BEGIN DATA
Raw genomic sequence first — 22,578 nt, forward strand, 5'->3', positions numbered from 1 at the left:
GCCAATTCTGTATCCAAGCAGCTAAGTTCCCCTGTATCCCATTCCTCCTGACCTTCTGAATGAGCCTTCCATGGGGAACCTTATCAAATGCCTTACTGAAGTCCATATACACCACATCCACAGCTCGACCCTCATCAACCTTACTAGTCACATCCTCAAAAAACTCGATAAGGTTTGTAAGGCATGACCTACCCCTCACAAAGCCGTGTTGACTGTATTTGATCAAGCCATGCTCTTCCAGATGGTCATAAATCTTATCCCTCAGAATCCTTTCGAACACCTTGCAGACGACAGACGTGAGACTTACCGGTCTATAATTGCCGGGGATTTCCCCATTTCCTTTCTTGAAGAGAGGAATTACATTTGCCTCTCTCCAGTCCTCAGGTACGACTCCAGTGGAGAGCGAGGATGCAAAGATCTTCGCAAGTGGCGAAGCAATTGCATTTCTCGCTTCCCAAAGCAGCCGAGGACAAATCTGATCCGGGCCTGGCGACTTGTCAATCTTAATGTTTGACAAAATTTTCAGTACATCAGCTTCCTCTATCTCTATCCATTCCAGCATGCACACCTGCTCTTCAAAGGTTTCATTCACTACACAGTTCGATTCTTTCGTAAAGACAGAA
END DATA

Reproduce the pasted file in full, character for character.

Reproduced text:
Raw genomic sequence first — 22,578 nt, forward strand, 5'->3', positions numbered from 1 at the left:
GCCAATTCTGTATCCAAGCAGCTAAGTTCCCCTGTATCCCATTCCTCCTGACCTTCTGAATGAGCCTTCCATGGGGAACCTTATCAAATGCCTTACTGAAGTCCATATACACCACATCCACAGCTCGACCCTCATCAACCTTACTAGTCACATCCTCAAAAAACTCGATAAGGTTTGTAAGGCATGACCTACCCCTCACAAAGCCGTGTTGACTGTATTTGATCAAGCCATGCTCTTCCAGATGGTCATAAATCTTATCCCTCAGAATCCTTTCGAACACCTTGCAGACGACAGACGTGAGACTTACCGGTCTATAATTGCCGGGGATTTCCCCATTTCCTTTCTTGAAGAGAGGAATTACATTTGCCTCTCTCCAGTCCTCAGGTACGACTCCAGTGGAGAGCGAGGATGCAAAGATCTTCGCAAGTGGCGAAGCAATTGCATTTCTCGCTTCCCAAAGCAGCCGAGGACAAATCTGATCCGGGCCTGGCGACTTGTCAATCTTAATGTTTGACAAAATTTTCAGTACATCAGCTTCCTCTATCTCTATCCATTCCAGCATGCACACCTGCTCTTCAAAGGTTTCATTCACTACACAGTTCGATTCTTTCGTAAAGACAGAA